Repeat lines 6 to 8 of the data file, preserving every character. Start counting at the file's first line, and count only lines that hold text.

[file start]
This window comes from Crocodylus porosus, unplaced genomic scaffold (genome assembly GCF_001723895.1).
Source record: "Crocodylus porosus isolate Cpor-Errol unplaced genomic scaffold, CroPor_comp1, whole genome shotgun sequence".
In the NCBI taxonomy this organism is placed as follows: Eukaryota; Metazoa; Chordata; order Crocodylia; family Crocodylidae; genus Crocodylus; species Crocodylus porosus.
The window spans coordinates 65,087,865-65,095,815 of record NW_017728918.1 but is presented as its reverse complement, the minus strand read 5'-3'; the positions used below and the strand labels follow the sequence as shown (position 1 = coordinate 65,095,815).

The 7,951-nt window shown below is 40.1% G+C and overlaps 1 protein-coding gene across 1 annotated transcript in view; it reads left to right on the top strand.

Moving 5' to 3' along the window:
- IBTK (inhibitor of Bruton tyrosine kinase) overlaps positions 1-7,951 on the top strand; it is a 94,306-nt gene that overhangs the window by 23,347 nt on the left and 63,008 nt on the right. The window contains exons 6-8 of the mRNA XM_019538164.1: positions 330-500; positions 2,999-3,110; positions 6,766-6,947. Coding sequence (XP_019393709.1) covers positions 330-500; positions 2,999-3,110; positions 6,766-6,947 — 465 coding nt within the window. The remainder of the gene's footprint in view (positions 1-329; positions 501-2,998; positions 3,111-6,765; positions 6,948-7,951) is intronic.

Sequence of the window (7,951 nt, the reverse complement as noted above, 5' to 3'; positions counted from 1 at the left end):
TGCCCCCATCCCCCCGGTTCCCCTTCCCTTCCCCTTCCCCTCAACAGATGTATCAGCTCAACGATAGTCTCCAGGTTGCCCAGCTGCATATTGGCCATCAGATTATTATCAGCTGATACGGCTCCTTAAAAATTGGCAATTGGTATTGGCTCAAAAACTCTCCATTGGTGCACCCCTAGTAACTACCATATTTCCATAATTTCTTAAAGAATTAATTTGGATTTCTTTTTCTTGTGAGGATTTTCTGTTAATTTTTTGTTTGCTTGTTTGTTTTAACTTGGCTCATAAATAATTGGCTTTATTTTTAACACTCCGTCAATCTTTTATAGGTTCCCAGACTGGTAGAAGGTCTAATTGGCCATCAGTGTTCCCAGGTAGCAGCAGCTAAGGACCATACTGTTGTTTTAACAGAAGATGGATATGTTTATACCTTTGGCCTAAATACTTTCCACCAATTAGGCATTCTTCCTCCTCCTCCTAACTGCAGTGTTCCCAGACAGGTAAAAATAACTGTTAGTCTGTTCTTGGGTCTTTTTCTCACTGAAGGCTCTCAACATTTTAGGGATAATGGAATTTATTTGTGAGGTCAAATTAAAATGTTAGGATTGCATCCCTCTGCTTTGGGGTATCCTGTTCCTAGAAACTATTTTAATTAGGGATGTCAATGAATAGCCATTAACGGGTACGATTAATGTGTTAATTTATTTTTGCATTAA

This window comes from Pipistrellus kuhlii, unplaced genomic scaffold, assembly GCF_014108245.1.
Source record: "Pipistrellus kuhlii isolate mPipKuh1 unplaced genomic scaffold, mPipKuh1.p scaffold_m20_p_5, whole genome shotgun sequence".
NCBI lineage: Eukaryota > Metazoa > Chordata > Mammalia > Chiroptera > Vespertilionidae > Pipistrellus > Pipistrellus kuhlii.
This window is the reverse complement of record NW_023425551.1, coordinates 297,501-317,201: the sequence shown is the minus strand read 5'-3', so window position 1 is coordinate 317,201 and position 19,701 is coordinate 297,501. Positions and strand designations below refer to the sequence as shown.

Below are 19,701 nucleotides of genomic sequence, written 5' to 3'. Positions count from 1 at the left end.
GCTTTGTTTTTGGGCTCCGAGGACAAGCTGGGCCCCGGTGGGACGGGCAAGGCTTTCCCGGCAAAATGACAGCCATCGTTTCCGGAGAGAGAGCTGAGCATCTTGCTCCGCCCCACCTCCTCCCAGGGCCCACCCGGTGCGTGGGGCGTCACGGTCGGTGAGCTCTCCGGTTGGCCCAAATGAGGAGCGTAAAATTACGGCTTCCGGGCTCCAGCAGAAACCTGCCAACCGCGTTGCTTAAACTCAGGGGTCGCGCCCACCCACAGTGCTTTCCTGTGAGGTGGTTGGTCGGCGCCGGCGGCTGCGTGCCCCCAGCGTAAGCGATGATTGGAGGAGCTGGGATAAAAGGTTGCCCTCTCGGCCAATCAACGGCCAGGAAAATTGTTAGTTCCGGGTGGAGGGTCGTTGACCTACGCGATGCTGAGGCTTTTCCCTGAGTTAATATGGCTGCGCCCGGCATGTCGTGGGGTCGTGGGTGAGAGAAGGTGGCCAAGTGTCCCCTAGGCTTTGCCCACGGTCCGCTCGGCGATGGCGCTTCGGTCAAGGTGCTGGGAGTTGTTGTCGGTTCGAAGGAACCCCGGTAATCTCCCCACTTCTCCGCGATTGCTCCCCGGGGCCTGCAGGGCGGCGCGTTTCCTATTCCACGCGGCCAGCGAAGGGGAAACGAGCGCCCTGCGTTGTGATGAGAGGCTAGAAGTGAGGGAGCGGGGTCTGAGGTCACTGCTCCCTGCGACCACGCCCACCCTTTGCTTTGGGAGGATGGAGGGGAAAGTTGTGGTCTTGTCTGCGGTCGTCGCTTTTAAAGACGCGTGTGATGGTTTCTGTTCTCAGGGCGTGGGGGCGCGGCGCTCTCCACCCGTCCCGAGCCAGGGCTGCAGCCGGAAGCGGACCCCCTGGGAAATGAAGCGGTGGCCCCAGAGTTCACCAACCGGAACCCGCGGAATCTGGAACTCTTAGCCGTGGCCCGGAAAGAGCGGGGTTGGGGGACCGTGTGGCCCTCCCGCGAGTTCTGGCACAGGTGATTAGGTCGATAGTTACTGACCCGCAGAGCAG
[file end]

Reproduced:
Moving 5' to 3' along the window:
- IBTK (inhibitor of Bruton tyrosine kinase) overlaps positions 1-7,951 on the top strand; it is a 94,306-nt gene that overhangs the window by 23,347 nt on the left and 63,008 nt on the right. The window contains exons 6-8 of the mRNA XM_019538164.1: positions 330-500; positions 2,999-3,110; positions 6,766-6,947. Coding sequence (XP_019393709.1) covers positions 330-500; positions 2,999-3,110; positions 6,766-6,947 — 465 coding nt within the window. The remainder of the gene's footprint in view (positions 1-329; positions 501-2,998; positions 3,111-6,765; positions 6,948-7,951) is intronic.

Sequence of the window (7,951 nt, the reverse complement as noted above, 5' to 3'; positions counted from 1 at the left end):